If you’re lucky—and if you’ve been around long
enough—and paying close enough attention, you too can cite the
party, the weekend, the career-defining event, when you felt
as if a deejay made the transition, the leap forward, into a whole
other dimension of musical authority.
We’d heard things before. We knew people who remembered a night at
the now-defunct Studio A—an after-hours that left them gabby with
euphoria. “If you’ve never heard her play after-hours before—OHMIGOD!”
And there was also that Miami/South Beach coterie who swore by her
Monday morning after-hours parties at Cactus.
So all we had to do was get to Arabian Nights in Kissimmee. Program
the Magellan, set out from the Magic Kingdom—and hope for the best.
Because we’d heard things—about boys driving in circles and ending
up in Alabama. The freeway was nearly empty. Long stretches of road
with only one other car in the opposite lane. And then the
intersection for Arabian Nights Boulevard—and the turnoff—and the
cars filling the lot and lining the boulevard for half a mile.
It was Sunday morning and herds of boys made their way across the
lawn and toward the massive Moorish archways in cerulean blue
with the solid wooden doors like the entrance to the Alhambra.
This was Arabian Nights. This was where the horses ran—and this was
the morning after the Belmont had left Big Brown wanting: a massive
structure, a track surrounded by seating rising high into the sky.
This was south Florida’s racing Colosseum—and for the next six
hours, this was our church.
Inside, it was dark and steamy. The hallways were like huge
underground passageways leading into the main arena—where the
boys were packed onto the floor, highlighted in washes of red light
and green lasers. The track was covered with a wooden dance
floor. A floor that moved to the beat, a floor that rose and
fell with the rhythm of a thousand stampeding stallions.
And leading us all, riding us through the night, was
Alyson Calagna. Our
jockey and trainer, she whispered in our ears, “(You Know We’re
Gonna) Kick It Up.” “The Party Just Got Started,” she whispered.
“(Can You Feel It?).” “I Feel It Comin,’” she said. “Work This
“And the dance floor is jumpin’”—lifting and falling beneath our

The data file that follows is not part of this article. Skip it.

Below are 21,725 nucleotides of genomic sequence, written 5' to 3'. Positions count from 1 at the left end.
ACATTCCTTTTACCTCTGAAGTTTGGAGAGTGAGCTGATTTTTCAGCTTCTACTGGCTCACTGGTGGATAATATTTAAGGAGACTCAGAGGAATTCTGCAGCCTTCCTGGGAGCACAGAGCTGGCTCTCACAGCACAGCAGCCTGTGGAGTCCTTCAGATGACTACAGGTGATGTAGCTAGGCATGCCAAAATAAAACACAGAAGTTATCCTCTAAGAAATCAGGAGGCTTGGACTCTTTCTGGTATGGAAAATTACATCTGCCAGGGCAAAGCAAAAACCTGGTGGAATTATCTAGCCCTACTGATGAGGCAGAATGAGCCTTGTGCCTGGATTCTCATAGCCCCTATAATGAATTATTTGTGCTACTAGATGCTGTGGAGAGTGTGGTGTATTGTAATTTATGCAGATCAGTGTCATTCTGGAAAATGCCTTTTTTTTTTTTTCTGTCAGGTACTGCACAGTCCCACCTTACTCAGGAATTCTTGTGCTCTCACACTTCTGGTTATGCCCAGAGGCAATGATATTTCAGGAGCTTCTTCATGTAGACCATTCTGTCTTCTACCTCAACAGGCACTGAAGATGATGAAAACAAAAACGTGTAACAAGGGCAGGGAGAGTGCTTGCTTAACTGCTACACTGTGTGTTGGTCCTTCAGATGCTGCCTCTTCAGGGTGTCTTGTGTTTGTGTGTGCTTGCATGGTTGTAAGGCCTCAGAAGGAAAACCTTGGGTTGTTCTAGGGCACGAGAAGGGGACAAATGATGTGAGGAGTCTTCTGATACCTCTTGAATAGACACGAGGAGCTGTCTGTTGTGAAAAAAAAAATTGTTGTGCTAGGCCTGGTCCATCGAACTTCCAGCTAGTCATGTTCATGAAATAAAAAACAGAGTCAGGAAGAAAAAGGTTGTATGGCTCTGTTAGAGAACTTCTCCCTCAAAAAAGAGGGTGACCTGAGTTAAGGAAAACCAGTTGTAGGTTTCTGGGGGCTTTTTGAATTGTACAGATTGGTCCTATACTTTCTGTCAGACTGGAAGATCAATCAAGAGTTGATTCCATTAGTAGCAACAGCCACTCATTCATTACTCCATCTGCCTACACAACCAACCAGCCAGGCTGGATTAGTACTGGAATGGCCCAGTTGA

feet, as we found our inner equine. Forget about Chincoteague; we
were the wild ponies of Kissimmee. Race horses to the gate,
Triple Crown winners all—and still, they poured in. The entire South
Beach contingent, werking it out in the most flattering light
And through it all, Alyson played with all her MIGHT. We were putty
in her hands. We let her lead us through the morning. There were
snippets and samples (the voice from the Disney World tram, no less:
“Ride the rail, ride the rail”). Boys made the pilgrimage from
the track to her booth, to bow down before her: “Praise U/I Love
You So.” Overwhelmed by the beauty of her music: majestic,
sonorous, orchestral, soaring—as in “Toca’s Miracle” with the
lyrics “I need a miracle/Tell me that you understand/Take me as I
am,” and her remix of Altar’s “Away From Me,” and especially Jesse
Labelle’s “Shine,” as he sang “I will follow you/Anywhere you
go/And I will run with you/Whether fast or slow.”
Sometimes it’s where you are—as well as where you’re not. Not at
work, not at home, for example. Somehow you’ve found yourself, right
where you need to be: on the dance floor surrounded by thousands of
like-minded loving individuals working it out to the music from
deep within the soul.
And the lasers rippled like water, over the crowd.
It was a morning filled with moments of such aching, shattering
beauty—such as when the music shivered to a diminuendo—and the
snow drifted slowly onto the crowd, snowflakes falling on horses,
the boyz with their arms upraised, as if releasing doves of peace
into the heavens beyond.
It was a triumphant performance, a brilliant coming together
of horse and jockey, the two running in perfect harmony, and by the
morning’s end, there was no doubt in the crowd’s mind that Alyson
has definitely joined that G5 set of deejays, that group of heavy
hitters whom we all know by first name. Add
Alyson to that list:
no surname necessary. Let the girl work her magic journey
wherever she wants. We’ll follow her anywhere.